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Co-located, but not co-equal

A Bronx school points to the inequities
New York Teacher
Community School 55 in the Bronx
Erica Berger

Assistant Principal George Martinek takes community leaders and other visitors on a tour of Community School 55 in the Bronx.

Community School 55 in the Morrisania section of the Bronx has a Success Academy charter school co-located in its building, but the disparity in their resources and the student populations they serve makes them anything but co-equal.

That’s what Principal Luis Torres told parents, district administrators, community leaders and elected officials he invited to tour CS 55, which is located in the poorest Congressional district in the country. At the event on March 24, Torres highlighted the disadvantages that public schools face when they host charter schools in their buildings.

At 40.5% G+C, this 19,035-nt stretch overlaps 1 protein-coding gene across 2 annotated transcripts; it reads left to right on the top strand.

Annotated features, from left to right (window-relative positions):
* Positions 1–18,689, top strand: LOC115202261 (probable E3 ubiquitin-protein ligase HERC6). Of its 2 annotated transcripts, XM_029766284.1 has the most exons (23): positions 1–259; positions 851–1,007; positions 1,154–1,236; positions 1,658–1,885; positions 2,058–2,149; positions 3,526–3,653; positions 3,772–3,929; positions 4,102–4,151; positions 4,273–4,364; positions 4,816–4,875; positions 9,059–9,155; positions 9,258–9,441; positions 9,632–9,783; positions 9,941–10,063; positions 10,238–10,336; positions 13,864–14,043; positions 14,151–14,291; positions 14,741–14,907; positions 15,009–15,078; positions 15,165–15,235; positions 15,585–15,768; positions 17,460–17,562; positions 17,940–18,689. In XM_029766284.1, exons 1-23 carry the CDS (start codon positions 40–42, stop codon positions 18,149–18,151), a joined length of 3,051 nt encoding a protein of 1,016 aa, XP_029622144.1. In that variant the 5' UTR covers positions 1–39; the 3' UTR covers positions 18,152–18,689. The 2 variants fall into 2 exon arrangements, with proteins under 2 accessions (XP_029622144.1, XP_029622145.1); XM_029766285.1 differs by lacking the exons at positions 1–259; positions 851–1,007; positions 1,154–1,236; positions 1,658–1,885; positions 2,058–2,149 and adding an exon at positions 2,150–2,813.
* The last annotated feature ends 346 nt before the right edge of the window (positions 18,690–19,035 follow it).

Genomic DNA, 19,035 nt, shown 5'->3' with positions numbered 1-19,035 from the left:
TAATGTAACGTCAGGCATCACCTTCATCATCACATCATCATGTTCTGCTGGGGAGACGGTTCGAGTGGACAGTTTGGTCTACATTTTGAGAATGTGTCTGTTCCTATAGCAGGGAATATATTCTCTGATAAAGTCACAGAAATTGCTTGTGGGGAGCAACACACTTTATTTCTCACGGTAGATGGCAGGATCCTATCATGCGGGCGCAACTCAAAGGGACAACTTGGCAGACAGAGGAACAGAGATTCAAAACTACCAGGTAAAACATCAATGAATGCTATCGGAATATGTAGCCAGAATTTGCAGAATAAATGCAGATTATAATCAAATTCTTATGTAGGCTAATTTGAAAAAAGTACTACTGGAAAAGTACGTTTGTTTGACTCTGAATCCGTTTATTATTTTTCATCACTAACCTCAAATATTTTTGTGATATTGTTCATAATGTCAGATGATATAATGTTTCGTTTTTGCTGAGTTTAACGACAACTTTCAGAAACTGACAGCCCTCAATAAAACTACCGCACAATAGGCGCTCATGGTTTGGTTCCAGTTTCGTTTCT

Public schools get matching funds when charter schools co-located in public school buildings make facility upgrades valued at more than $5,000. But while CS 55 uses the funds to make upgrades that benefit both public and charter school students — such as auditorium improvements and a new cafeteria — the charter school’s projects only benefit their own students, he said. “They benefit twice from anything I do,” he said.

Maria Morales, the UFT’s Bronx parent liaison, said the co-location was like a “tale of two cities” for the CS 55 students. “You have this beautiful place just one floor up from you,” she said. “Then you come one floor down and you look around and you’re like, ‘OK, I guess I’m not privileged.’ ”

CS 55 PTA Secretary Maria Cosme said the school would like its facilities to be on par with those of Success Academy. The charter school has upgraded bathrooms, while CS 55’s are older and frequently flood, she said.

“We feel that we should get the same things they get,” she said. “It’s only fair. They’re sharing our building.”

Torres said it is not fair to compare his students’ test scores with those of the Success Academy school in the same building because CS 55 has a higher percentage of special education students and children who live in temporary housing, and, he said, the charter “takes all my top students.”

“Don’t label me failing when you’re doing the easy work and I’m doing the hard work,” Torres said.